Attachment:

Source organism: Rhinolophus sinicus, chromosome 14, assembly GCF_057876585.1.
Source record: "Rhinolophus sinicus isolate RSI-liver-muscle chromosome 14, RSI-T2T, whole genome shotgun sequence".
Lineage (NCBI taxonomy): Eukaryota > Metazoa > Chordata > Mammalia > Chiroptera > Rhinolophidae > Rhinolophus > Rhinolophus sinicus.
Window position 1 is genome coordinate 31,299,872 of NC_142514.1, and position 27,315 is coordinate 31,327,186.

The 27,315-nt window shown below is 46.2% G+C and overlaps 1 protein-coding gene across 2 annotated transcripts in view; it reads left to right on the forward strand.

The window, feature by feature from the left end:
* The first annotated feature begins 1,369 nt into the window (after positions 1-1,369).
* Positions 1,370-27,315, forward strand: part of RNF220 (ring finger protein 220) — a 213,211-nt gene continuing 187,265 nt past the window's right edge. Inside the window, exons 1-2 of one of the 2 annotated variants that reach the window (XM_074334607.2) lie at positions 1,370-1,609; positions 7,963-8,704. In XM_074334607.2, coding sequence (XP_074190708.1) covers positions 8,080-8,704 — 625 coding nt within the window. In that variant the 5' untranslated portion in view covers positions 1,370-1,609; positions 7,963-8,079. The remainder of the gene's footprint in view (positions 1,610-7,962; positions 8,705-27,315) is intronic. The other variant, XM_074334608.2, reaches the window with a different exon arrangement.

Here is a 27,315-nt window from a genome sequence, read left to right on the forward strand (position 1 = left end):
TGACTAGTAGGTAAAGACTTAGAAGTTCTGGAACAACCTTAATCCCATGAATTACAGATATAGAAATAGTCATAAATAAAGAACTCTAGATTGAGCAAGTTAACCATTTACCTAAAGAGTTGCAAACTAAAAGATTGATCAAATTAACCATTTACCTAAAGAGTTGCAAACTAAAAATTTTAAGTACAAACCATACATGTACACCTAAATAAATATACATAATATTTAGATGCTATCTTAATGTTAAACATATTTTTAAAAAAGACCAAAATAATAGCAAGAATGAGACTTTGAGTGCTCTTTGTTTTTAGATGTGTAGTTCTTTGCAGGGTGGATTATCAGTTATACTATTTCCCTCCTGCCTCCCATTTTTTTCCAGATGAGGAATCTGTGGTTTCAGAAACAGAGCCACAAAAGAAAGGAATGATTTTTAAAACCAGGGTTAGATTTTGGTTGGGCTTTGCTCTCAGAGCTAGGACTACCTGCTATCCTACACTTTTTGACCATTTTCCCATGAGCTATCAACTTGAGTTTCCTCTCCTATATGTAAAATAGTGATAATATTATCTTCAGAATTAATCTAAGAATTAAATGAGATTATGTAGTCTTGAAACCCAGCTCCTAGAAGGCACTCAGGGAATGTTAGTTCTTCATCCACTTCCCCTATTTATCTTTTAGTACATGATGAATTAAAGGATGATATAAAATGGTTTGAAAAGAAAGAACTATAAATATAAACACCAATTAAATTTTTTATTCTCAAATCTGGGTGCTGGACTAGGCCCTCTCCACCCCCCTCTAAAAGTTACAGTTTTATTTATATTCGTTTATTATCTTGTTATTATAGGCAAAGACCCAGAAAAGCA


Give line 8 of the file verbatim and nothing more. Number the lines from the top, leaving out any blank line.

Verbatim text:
* Positions 1,370-27,315, forward strand: part of RNF220 (ring finger protein 220) — a 213,211-nt gene continuing 187,265 nt past the window's right edge. Inside the window, exons 1-2 of one of the 2 annotated variants that reach the window (XM_074334607.2) lie at positions 1,370-1,609; positions 7,963-8,704. In XM_074334607.2, coding sequence (XP_074190708.1) covers positions 8,080-8,704 — 625 coding nt within the window. In that variant the 5' untranslated portion in view covers positions 1,370-1,609; positions 7,963-8,079. The remainder of the gene's footprint in view (positions 1,610-7,962; positions 8,705-27,315) is intronic. The other variant, XM_074334608.2, reaches the window with a different exon arrangement.